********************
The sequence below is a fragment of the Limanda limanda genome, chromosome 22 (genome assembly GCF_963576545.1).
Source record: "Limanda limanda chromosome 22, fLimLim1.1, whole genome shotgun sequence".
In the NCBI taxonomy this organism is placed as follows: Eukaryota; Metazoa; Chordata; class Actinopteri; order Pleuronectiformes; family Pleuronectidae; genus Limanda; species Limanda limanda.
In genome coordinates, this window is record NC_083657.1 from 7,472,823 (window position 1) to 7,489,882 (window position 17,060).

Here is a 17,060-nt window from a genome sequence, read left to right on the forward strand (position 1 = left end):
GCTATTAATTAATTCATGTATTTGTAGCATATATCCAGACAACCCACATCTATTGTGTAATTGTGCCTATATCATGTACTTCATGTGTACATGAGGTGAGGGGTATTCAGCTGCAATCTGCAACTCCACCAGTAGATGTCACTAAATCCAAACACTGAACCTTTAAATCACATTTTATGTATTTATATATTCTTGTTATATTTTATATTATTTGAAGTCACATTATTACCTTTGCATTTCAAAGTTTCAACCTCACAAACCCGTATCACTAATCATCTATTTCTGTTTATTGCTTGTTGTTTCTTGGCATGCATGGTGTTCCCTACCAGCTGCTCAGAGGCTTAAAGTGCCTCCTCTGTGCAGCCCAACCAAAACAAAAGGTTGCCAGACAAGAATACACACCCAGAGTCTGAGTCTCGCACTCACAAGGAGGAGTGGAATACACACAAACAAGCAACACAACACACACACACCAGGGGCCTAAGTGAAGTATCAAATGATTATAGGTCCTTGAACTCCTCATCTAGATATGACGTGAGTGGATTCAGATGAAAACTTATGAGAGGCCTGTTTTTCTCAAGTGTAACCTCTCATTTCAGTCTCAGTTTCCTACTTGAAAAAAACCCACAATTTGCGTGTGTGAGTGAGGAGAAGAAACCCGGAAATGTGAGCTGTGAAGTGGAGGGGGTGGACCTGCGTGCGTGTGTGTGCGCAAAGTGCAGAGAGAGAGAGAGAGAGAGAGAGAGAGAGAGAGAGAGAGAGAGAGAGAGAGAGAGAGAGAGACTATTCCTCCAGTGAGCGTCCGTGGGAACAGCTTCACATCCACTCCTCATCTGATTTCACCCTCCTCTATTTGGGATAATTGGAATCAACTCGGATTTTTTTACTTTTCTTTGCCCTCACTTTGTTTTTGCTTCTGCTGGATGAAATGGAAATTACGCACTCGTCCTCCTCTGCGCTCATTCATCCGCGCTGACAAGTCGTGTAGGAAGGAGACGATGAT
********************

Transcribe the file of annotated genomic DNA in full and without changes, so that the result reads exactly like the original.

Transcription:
The sequence below is a fragment of the Limanda limanda genome, chromosome 22 (genome assembly GCF_963576545.1).
Source record: "Limanda limanda chromosome 22, fLimLim1.1, whole genome shotgun sequence".
In the NCBI taxonomy this organism is placed as follows: Eukaryota; Metazoa; Chordata; class Actinopteri; order Pleuronectiformes; family Pleuronectidae; genus Limanda; species Limanda limanda.
In genome coordinates, this window is record NC_083657.1 from 7,472,823 (window position 1) to 7,489,882 (window position 17,060).

Here is a 17,060-nt window from a genome sequence, read left to right on the forward strand (position 1 = left end):
GCTATTAATTAATTCATGTATTTGTAGCATATATCCAGACAACCCACATCTATTGTGTAATTGTGCCTATATCATGTACTTCATGTGTACATGAGGTGAGGGGTATTCAGCTGCAATCTGCAACTCCACCAGTAGATGTCACTAAATCCAAACACTGAACCTTTAAATCACATTTTATGTATTTATATATTCTTGTTATATTTTATATTATTTGAAGTCACATTATTACCTTTGCATTTCAAAGTTTCAACCTCACAAACCCGTATCACTAATCATCTATTTCTGTTTATTGCTTGTTGTTTCTTGGCATGCATGGTGTTCCCTACCAGCTGCTCAGAGGCTTAAAGTGCCTCCTCTGTGCAGCCCAACCAAAACAAAAGGTTGCCAGACAAGAATACACACCCAGAGTCTGAGTCTCGCACTCACAAGGAGGAGTGGAATACACACAAACAAGCAACACAACACACACACACCAGGGGCCTAAGTGAAGTATCAAATGATTATAGGTCCTTGAACTCCTCATCTAGATATGACGTGAGTGGATTCAGATGAAAACTTATGAGAGGCCTGTTTTTCTCAAGTGTAACCTCTCATTTCAGTCTCAGTTTCCTACTTGAAAAAAACCCACAATTTGCGTGTGTGAGTGAGGAGAAGAAACCCGGAAATGTGAGCTGTGAAGTGGAGGGGGTGGACCTGCGTGCGTGTGTGTGCGCAAAGTGCAGAGAGAGAGAGAGAGAGAGAGAGAGAGAGAGAGAGAGAGAGAGAGAGAGAGAGAGAGAGAGACTATTCCTCCAGTGAGCGTCCGTGGGAACAGCTTCACATCCACTCCTCATCTGATTTCACCCTCCTCTATTTGGGATAATTGGAATCAACTCGGATTTTTTTACTTTTCTTTGCCCTCACTTTGTTTTTGCTTCTGCTGGATGAAATGGAAATTACGCACTCGTCCTCCTCTGCGCTCATTCATCCGCGCTGACAAGTCGTGTAGGAAGGAGACGATGAT